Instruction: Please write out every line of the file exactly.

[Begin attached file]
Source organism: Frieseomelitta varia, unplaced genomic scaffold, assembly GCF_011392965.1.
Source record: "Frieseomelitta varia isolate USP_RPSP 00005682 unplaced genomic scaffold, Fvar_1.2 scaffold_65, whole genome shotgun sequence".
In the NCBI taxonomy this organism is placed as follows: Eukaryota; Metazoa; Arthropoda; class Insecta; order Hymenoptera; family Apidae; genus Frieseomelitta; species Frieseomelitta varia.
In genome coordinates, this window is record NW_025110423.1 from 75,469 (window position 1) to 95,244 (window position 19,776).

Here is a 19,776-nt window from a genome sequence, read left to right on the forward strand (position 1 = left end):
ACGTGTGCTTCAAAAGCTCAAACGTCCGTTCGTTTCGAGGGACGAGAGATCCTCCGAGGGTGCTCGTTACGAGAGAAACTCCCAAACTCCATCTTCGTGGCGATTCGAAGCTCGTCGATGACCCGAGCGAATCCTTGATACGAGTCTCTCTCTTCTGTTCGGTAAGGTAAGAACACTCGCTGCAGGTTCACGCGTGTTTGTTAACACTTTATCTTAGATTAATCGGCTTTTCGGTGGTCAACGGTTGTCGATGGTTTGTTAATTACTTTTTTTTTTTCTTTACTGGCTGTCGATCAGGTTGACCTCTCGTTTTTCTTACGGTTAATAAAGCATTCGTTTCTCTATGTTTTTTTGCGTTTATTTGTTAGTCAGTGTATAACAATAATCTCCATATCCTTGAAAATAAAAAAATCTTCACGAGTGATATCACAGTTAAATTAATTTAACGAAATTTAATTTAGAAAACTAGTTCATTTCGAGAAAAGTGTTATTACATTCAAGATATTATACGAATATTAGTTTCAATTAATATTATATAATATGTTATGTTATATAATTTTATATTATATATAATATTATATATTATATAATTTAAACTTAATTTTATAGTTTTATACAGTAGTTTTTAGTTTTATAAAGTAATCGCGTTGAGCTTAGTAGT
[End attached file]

Source organism: Frieseomelitta varia, unplaced genomic scaffold, assembly GCF_011392965.1.
Source record: "Frieseomelitta varia isolate USP_RPSP 00005682 unplaced genomic scaffold, Fvar_1.2 scaffold_65, whole genome shotgun sequence".
In the NCBI taxonomy this organism is placed as follows: Eukaryota; Metazoa; Arthropoda; class Insecta; order Hymenoptera; family Apidae; genus Frieseomelitta; species Frieseomelitta varia.
In genome coordinates, this window is record NW_025110423.1 from 75,469 (window position 1) to 95,244 (window position 19,776).

Here is a 19,776-nt window from a genome sequence, read left to right on the forward strand (position 1 = left end):
ACGTGTGCTTCAAAAGCTCAAACGTCCGTTCGTTTCGAGGGACGAGAGATCCTCCGAGGGTGCTCGTTACGAGAGAAACTCCCAAACTCCATCTTCGTGGCGATTCGAAGCTCGTCGATGACCCGAGCGAATCCTTGATACGAGTCTCTCTCTTCTGTTCGGTAAGGTAAGAACACTCGCTGCAGGTTCACGCGTGTTTGTTAACACTTTATCTTAGATTAATCGGCTTTTCGGTGGTCAACGGTTGTCGATGGTTTGTTAATTACTTTTTTTTTTTCTTTACTGGCTGTCGATCAGGTTGACCTCTCGTTTTTCTTACGGTTAATAAAGCATTCGTTTCTCTATGTTTTTTTGCGTTTATTTGTTAGTCAGTGTATAACAATAATCTCCATATCCTTGAAAATAAAAAAATCTTCACGAGTGATATCACAGTTAAATTAATTTAACGAAATTTAATTTAGAAAACTAGTTCATTTCGAGAAAAGTGTTATTACATTCAAGATATTATACGAATATTAGTTTCAATTAATATTATATAATATGTTATGTTATATAATTTTATATTATATATAATATTATATATTATATAATTTAAACTTAATTTTATAGTTTTATACAGTAGTTTTTAGTTTTATAAAGTAATCGCGTTGAGCTTAGTAGT